• In such settings, priority is to recommend HIV testing & counselling to all patients who present w/ signs & symptoms suggestive of an underlying HIV infection & to children who have been exposed perinatally to HIV
  • In generalized epidemics, HIV testing & counselling should be recommended to all individuals seen in all health facilities
    • HIV testing should be part of the normal standard of care provided to patients, regardless of the presence or absence of symptoms, or the reason for patient’s visit to the health facility
  • Regardless of type of epidemic setting, HIV testing & counselling are recommended to the following:
    • Patients of all age groups who present w/ signs & symptoms or medical conditions that could indicate HIV infection, including tuberculosis (TB)
    • HIV-exposed children or children born to HIV-positive women
    • Malnourished children in generalized epidemics who are not responding to appropriate nutritional therapy
    • Men who desire circumcision as an HIV prevention intervention

​Refer to Symptoms for information regarding HIV testing



  • Goals of initial evaluation include confirmation of the presence of HIV infection, gathering of appropriate baseline historical & laboratory information, ensuring patient understanding of HIV infection & its transmission, & initiation of care as recommended by established guidelines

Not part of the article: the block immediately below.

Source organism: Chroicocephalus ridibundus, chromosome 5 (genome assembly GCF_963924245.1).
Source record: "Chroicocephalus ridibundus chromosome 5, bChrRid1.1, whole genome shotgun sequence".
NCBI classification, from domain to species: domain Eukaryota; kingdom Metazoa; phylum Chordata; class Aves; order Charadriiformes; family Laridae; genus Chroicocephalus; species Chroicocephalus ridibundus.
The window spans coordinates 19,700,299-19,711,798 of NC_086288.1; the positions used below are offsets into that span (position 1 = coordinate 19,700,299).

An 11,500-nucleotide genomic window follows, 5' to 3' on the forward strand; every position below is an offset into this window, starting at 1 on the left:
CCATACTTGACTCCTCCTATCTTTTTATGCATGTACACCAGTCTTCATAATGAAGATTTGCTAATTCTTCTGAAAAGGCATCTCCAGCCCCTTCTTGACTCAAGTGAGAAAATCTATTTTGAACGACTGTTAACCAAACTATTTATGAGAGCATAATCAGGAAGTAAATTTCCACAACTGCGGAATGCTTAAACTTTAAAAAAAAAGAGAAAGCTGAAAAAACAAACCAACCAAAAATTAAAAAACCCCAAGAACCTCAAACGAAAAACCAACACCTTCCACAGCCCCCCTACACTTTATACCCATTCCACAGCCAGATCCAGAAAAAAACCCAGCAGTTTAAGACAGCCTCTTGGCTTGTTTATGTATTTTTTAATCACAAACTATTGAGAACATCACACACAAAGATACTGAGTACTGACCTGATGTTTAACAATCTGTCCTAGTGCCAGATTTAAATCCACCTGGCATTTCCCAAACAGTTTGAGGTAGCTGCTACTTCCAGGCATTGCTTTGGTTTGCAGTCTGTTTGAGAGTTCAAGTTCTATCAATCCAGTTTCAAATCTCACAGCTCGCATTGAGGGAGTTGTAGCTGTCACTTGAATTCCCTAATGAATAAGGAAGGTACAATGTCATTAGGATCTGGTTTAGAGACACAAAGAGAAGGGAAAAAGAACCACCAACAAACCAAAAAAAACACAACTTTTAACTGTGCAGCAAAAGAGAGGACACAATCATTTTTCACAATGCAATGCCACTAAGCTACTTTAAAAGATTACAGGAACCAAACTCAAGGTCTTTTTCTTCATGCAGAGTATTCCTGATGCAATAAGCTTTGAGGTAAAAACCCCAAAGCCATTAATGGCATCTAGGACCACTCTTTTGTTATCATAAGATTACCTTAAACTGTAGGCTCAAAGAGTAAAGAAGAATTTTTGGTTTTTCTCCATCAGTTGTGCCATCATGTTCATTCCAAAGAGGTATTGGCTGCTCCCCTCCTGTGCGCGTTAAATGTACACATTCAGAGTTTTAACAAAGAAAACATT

• Initial evaluation consists of complete medical history, physical examination & lab evaluation
  • Evaluation must also include assessment of social support, comorbidities, substance abuse, high-risk behaviors, mental illness, economic factors
  • Patient should be counseled regarding the implications of HIV infection

​Refer to Symptoms for more information on evaluation


Indications & Recommendations for Starting Antiretroviral Therapy (ART)

  • Regardless of CD4 cell count or WHO clinical stage, initiation of ART is strongly recommended for individuals w/ the following conditions:
    • Pregnancy
    • All pregnant & breastfeeding women w/ acute or recent HIV infection should start a combination ART as soon as possible to prevent mother-to-child transmission of HIV
    • History of an AIDS-defining illness
    • HIV-associated nephropathy
    • HIV/hepatitis B virus (HBV) & HIV/Hepatitis C (HCV) coinfections
    • HIV/Active tuberculosis disease coinfection
    • TB treatment should also be started immediately
    • Advanced HIV disease (clinical stage 3 or 4)
    • HIV-positive partners in serodiscordant couples
  • Treat all patients including asymptomatic individuals w/ CD4 T-cell count of 350-500 cells/mm3 regardless of the clinical stage but prioritize patients w/ CD4 cell count of <350 cells/mm3 & those w/ advanced HIV disease
  • ART should be offered to patients who are at risk of transmitting HIV to sexual partners
    • Effective ART has been shown to prevent transmission of HIV from an infected individual to a sexual partner
  • ART is recommended in patients >50 years of age, regardless of CD4 cell count